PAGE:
Jewish World Review May 23, 2003 / 21 Iyar, 5763

How to live a spam-free life — really

By Phillip Robinson | (KRT) Do you hate spam (junk email)?

I don't.

Ouch, hey, stop kicking me. Give me a minute to explain.

It's not that I like spam, all those ridiculous offers to make a million from home, lose unwanted poundage, firm up my lust life, and draw a gazillion people to my website. I certainly don't appreciate that most spam messages try to trick me into opening and reading by faking the subject line: "Re: Your Bill is Overdue" or "Just wanted to say I love you" or some other come-on.

It's just that I get so little spam that it really doesn't bother me much. In fact, when I say "so little" I mean "none". In the past week I've received exactly 0 spams. Same for the past month. None, Zip. That's out of thousands of received emails.

And I don't use any special anti-spam filters or programs. How can that be, when something like 50 percent of all email today is spam? Is it magic? Is it my personal technical genius? A load of fancy software that I, as a columnist, didn't even have to pay for?

Well, no, none of the above.

I just follow a few simple habits. Anyone can do it. It isn't futuristic and impractical stuff like the current legal crusades against spam. And it's actually cheaper and simpler than the latest technological fixes.

It's also safer.

What about those legal steps? They'll do some good, sure, but they'll mainly drive Florida, Vegas, and Los Angeles-based spammers out of business. Korean and Russian and other offshore spammers will pick up where they left off. Tracking foreign spammers down will be extremely difficult. Suggestions that we start paying for email - say the first 500 messages a month are free and then they're a penny each after that - won't work for the same reason. Even if we could get people to start paying here in the United States, which is pretty unlikely after decades of totally free email, there's no way to force foreign Internet services to charge.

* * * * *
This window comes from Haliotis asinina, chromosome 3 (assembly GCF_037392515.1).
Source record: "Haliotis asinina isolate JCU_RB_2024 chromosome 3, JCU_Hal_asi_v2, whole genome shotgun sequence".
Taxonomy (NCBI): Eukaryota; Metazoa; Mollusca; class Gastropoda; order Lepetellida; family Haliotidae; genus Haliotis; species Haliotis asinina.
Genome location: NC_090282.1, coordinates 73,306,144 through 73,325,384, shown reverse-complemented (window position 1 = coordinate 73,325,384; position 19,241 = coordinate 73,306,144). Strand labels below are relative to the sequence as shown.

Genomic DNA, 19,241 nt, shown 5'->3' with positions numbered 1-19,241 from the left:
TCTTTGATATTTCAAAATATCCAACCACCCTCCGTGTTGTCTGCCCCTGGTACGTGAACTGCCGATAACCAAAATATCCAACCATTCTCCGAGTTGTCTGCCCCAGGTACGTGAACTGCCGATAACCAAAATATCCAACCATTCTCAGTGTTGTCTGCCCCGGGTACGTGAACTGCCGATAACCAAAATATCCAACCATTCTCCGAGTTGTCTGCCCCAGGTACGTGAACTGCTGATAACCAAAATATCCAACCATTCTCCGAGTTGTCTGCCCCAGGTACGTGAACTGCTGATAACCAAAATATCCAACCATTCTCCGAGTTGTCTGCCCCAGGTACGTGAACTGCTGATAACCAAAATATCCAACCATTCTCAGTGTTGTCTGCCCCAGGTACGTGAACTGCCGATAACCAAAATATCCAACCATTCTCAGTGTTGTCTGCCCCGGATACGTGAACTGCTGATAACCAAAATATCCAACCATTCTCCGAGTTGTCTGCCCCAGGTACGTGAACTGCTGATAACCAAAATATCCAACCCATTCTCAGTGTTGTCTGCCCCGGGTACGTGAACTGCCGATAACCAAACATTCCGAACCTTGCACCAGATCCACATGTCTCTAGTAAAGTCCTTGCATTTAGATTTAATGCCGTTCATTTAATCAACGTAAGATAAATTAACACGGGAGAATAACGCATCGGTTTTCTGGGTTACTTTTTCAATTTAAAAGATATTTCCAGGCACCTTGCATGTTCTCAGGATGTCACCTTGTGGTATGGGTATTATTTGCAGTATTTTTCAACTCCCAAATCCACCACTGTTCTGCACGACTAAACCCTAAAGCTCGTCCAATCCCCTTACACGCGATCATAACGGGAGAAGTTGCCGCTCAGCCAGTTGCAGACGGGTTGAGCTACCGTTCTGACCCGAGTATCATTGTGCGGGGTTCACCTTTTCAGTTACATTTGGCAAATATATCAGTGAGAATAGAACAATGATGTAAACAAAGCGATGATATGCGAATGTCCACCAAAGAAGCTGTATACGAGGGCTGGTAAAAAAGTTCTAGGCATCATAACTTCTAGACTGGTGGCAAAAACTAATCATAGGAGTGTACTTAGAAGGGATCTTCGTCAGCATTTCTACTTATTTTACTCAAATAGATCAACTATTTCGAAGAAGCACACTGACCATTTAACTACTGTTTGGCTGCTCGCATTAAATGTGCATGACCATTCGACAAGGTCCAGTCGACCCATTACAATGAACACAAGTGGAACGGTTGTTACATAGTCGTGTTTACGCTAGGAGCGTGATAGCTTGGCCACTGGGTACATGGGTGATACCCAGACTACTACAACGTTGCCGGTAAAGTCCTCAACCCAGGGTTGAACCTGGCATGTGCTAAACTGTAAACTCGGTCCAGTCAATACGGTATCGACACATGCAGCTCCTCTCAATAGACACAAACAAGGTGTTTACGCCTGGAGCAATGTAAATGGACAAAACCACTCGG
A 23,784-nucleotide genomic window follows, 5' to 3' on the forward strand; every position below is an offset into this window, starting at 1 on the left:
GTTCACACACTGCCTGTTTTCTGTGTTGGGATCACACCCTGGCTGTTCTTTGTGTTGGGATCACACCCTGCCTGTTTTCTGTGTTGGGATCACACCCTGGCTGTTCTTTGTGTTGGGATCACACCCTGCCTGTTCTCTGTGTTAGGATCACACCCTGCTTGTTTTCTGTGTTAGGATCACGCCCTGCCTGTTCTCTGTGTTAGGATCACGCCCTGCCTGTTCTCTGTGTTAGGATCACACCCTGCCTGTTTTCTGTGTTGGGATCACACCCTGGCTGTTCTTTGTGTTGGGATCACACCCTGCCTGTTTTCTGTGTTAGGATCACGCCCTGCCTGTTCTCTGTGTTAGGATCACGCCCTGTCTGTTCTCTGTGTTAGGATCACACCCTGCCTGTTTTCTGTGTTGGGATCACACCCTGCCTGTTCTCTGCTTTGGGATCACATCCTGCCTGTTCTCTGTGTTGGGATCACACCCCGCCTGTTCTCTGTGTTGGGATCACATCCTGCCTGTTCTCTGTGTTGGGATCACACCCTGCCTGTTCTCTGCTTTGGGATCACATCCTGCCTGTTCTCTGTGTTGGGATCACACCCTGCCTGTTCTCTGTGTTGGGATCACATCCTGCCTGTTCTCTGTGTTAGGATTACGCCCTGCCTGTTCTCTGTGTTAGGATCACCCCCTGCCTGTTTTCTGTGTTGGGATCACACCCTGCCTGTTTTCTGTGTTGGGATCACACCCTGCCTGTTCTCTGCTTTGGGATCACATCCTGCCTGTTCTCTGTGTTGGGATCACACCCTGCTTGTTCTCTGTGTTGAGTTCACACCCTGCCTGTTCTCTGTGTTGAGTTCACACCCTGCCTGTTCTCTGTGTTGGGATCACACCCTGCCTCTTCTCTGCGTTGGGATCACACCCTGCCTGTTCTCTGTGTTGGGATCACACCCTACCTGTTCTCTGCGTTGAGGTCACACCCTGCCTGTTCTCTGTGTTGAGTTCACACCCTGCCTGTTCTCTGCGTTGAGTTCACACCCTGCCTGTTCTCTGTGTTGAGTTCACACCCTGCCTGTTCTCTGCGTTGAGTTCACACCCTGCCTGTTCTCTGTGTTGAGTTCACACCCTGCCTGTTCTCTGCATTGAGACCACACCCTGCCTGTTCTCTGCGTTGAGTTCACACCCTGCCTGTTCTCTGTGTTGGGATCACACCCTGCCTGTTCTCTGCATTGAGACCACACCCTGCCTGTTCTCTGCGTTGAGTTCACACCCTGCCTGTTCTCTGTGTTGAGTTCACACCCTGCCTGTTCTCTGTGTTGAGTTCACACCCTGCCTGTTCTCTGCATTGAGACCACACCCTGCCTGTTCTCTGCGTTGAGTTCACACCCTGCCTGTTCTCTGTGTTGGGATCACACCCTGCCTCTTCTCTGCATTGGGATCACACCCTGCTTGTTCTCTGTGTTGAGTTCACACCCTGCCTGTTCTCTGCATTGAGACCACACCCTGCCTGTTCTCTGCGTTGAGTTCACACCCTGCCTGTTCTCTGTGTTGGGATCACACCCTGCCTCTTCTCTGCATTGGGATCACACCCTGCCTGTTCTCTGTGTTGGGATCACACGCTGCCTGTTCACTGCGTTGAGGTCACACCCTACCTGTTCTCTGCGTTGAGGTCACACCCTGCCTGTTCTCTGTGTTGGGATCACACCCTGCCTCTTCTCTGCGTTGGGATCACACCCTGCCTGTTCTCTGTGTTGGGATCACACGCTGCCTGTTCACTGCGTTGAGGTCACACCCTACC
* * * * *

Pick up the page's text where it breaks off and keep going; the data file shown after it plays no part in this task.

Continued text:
What about those technical tricks?

Most use either "filters" or "source authentication."

Filters watch incoming email and examine the body, subject, header, sender, and other details. If any of those fits the profile of "spam", the message is automatically put into a "spam" folder.

You probably already have a filter running without even knowing it. Most Internet services now filter all email for the truly obvious spams. You don't have any control over the examination keywords these filters use. You do control another filter. And without spending an extra $39.95 for a "filter" program. The latest browsers have their own filtering options, where you can specify the filter words.

But filters are flawed.

The stricter you make the examination, the more chance that a real email, a non-spam email, will fall into that spam bucket. For example, if you say that any message with the word "breast" is spam, then that reminder of the Breast Cancer Benefit will land in your spam can. If you don't check your spam can often enough, typically within 30 days, that email will be deleted without you ever having seen it. What if the Breast Cancer Benefit comment was in a work memo that also mentioned an upcoming holiday schedule? Without regular visits to your spam can, you'll have missed vital information. And if you have to visit the spam, then you haven't truly, entirely pushed it out of your life.

If you loosen your filtering rules, more spam messages will get into your regular inbox. Spammers are constantly mutating their stuff to get past filters. For example, they'll spell "Viagra" as "V i a gra" or "Vi (ASTERISK)gra". You and I know what that is, but a filter probably isn't smart enough to read it after the small changes.

The Internet service filters have a filter problem too. Many of them depend upon "blacklists" or "blocklists" or "blackholes": sites that publish a list of known spam-sending addresses. Any messages from those addresses is automatically trashed before you even see it. That cuts the spam load, but it also catches good messages accidentally. Some spam-sending addresses are also used by other businesses, legit businesses that can see their regular business emails suddenly cut off without warning. (And without recourse, since the "blocklist" sites typically don't offer any customer-service contact possibilities.)